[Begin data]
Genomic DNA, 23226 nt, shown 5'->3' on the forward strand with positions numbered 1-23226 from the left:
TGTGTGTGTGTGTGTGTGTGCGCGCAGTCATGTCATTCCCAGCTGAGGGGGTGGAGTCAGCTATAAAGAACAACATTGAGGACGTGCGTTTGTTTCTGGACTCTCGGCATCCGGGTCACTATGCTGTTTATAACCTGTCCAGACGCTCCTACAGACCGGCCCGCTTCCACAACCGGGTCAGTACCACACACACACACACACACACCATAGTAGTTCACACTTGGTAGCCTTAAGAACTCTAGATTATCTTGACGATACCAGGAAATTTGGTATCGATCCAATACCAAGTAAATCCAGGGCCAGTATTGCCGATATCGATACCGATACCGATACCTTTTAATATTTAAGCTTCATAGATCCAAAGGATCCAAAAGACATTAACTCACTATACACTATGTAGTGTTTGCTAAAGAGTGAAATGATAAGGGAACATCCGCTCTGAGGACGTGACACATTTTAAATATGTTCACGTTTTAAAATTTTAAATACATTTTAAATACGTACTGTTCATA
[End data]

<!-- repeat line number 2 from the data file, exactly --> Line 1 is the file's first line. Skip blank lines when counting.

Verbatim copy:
TGTGTGTGTGTGTGTGTGTGCGCGCAGTCATGTCATTCCCAGCTGAGGGGGTGGAGTCAGCTATAAAGAACAACATTGAGGACGTGCGTTTGTTTCTGGACTCTCGGCATCCGGGTCACTATGCTGTTTATAACCTGTCCAGACGCTCCTACAGACCGGCCCGCTTCCACAACCGGGTCAGTACCACACACACACACACACACACCATAGTAGTTCACACTTGGTAGCCTTAAGAACTCTAGATTATCTTGACGATACCAGGAAATTTGGTATCGATCCAATACCAAGTAAATCCAGGGCCAGTATTGCCGATATCGATACCGATACCGATACCTTTTAATATTTAAGCTTCATAGATCCAAAGGATCCAAAAGACATTAACTCACTATACACTATGTAGTGTTTGCTAAAGAGTGAAATGATAAGGGAACATCCGCTCTGAGGACGTGACACATTTTAAATATGTTCACGTTTTAAAATTTTAAATACATTTTAAATACGTACTGTTCATA